construction workers practicing safe lifting techniques

The only way to ensure workplace safety is to make sure your business complies with OSHA regulations specific to your industry. Your employees are at serious risk of serious injury if you don’t, and they deserve an environment and training that reduces this risk as much as possible. 

It’s one thing to have safety measures written down, though, and another to enforce them. Even if you inform your employees how to perform their duties properly, how can you make sure they consistently practice their training? When it comes to communicating safety standards to their employees, employers should keep to the following best practices:

Decide What to Emphasize 

The first step is creating a thorough safety management program that includes everything your employees need to know. That said, staff members who work in different conditions will need to know how to perform associated tasks — such as those who work with or near heat, damaging noise, sharp equipment, and more. 

Conduct a robust job hazard analysis. What are the most significant dangers your employees face? These dangers might not be the same amongst all staff members, so work with an occupational clinician to determine what kinds of injuries workers are at risk of and recommend how to prevent them. 

Create content of the recommendations for your communication tools in the workplace, whether it be your work place digital signage, SMS and email reminders, or flyers on a bulletin board.

Train Everyone Thoroughly 

This one is obvious, but it’s worth emphasizing: train, train, train. Make sure your employees know exactly what to do and when to do it. Have them go through rigorous courses and exercises, even if material starts to seem redundant. Require employees to pass tests or meet thresholds before they can begin working. Create instructional videos and texts that workers can access at any time, such as an intranet page or digital signage network.

Meet Regularly 

Your introductory safety training should be as comprehensive as possible, but it’s not enough to leave it at that. Meet with your employees regularly to refresh their training. You and your staff may become so familiar with your tasks that they’re almost instinctual, but it’s essential that no one becomes lax about safety. 

Reminding your employees of safety procedures is also useful for when an incident does happen. If someone is injured, then no one must wonder what to do — everyone should know what they can do to help immediately. 

Holding meetings also provides opportunities to acquire feedback and open discussions. Do your employees have concerns about specific protocols? Do they have ideas on how to make particular tasks even safer? You should make it easy for your staff to approach you at any time about such matters and not make them wait for formal meetings. At the same time, meetings play an important role as they allow you to solicit feedback that workers might not provide otherwise.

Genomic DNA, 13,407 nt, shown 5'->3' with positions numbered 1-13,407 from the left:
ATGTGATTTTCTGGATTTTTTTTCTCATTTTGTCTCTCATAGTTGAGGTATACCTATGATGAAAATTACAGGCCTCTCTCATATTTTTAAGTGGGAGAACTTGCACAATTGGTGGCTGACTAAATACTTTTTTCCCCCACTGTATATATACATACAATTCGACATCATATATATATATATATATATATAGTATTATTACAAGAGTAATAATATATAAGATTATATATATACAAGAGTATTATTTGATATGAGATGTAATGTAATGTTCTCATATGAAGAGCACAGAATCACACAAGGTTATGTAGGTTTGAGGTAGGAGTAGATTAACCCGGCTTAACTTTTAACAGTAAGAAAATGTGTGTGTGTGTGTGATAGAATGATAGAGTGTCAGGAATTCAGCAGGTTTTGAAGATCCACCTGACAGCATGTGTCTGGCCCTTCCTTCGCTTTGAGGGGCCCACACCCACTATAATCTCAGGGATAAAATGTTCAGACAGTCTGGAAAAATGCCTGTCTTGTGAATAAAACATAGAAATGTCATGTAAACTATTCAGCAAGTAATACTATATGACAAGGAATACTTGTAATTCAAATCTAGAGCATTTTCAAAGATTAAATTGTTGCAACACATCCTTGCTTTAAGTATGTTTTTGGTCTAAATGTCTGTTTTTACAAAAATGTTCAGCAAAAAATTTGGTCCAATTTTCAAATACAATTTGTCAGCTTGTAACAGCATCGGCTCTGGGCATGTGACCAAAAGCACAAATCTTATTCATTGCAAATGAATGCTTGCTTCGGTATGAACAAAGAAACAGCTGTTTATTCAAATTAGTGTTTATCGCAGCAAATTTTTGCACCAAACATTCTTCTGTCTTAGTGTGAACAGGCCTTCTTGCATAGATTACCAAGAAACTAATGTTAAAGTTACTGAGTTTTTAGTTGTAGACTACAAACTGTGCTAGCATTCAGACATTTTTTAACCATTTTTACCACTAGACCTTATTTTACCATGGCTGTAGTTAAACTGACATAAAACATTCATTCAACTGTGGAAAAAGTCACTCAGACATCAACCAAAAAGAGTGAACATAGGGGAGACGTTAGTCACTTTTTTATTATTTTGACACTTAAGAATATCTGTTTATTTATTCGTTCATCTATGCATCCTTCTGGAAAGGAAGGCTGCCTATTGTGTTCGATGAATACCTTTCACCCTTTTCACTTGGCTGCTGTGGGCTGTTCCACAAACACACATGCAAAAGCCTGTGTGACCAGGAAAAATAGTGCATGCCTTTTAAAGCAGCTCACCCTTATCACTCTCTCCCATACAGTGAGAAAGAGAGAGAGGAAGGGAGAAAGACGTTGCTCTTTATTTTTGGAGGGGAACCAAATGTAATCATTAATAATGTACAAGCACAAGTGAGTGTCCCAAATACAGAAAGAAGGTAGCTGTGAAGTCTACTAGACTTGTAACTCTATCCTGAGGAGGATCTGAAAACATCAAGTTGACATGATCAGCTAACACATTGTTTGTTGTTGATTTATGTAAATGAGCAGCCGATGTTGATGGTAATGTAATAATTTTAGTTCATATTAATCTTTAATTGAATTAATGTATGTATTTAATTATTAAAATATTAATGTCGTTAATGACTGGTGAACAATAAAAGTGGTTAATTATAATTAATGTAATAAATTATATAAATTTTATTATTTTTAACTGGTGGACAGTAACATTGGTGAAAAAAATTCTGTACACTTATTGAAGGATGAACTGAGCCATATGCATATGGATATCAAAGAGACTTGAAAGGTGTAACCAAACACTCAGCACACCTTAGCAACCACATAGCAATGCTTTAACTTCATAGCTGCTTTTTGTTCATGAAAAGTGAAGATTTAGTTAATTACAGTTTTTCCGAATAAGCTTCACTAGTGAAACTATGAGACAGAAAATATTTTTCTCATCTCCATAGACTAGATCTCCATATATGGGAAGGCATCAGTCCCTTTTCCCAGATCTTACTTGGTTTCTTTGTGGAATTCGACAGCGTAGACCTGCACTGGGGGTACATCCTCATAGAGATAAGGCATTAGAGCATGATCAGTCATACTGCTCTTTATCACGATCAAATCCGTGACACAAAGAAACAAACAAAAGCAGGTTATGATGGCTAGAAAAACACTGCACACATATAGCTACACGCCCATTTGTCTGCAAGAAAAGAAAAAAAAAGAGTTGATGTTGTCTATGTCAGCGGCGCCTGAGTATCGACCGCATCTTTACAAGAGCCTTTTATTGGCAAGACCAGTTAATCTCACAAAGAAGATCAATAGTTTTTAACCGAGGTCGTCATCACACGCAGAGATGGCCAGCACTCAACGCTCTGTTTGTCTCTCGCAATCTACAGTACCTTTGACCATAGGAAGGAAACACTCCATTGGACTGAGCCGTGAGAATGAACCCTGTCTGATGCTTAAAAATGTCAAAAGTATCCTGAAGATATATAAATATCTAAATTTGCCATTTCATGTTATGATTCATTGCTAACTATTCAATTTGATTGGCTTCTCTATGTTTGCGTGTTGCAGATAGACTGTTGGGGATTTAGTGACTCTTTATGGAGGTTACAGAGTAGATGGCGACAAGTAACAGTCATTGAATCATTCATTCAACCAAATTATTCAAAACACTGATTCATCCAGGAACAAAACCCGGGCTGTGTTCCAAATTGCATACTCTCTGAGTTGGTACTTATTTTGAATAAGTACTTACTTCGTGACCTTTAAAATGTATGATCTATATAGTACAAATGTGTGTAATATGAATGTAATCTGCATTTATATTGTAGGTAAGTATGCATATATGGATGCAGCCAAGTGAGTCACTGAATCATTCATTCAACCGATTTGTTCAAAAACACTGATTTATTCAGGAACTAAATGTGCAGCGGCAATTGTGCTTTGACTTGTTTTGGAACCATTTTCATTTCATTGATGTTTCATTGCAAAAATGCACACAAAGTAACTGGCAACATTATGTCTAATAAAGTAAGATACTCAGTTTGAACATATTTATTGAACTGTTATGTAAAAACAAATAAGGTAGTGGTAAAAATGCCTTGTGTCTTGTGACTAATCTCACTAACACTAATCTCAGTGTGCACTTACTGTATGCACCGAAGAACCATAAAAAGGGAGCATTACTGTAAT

Provide staff members with a means to provide feedback anonymously, too. Set up an online means of communication or physical comment card box so that they can share their concerns with you, however they’re comfortable. 

Provide Incentives… and Consequences 

Incentivize your employees to maintain workplace safety by rewarding them when they follow policies. Recognize everyone who follows directions publicly. Praise employees who work hard to ensure that no one is injured, no matter how small. 

Don’t make following safety regulations an annoyance that your employees will feel the need to grumble about. It’s for their own good, so sporting an infectious positive attitude improves your workers’ outlook. If you resent necessary safety requirements, then your employees will follow suit because you set the energy in the room — and then someone gets injured. 

Make staff members face consequences if they neglect to follow safety measures. Maybe you could make them retake a training course before they are allowed to resume work. 

On a related note, use the power of storytelling when communicating the importance of safety measures. You can explain all the possible risks your employees face, but they will have a stronger emotional connection to and investment in OSHA regulations and other safety measures if you share real accounts of people who have been injured on the job. 

Review Safety Frequently

Perform routine safety checks. As you hire new employees and implement new equipment as your business grows, the risks involved will also increase. Your safety measures will need to evolve over time, so make sure that you — along with occupational clinicians — review your premises, equipment, procedures, and training education frequently for any flaws that require updates. Communicate any changing protocols to your staff as soon as possible. 

Reinforce Your Plan With Relevant Signage 

Display signage around your business that reminds everyone what they need to do to stay safe (as well as how to handle emergencies if accidents happen anyway). The more accessible your signs are, the better. Having office digital signage and signage on the factory floor will help reinforce messaging. If someone is ever in doubt about what safety regulations they need to comply with or how to perform a task, all they need to do is look over their shoulders. 

You can use print as well as digital signage on TV screens. An advantage of digital display signage systems, especially with Enplug’s workplace safety app, is that you can connect multiple monitors and update displays in real-time, so you can communicate important safety measures to your staff whenever you need to.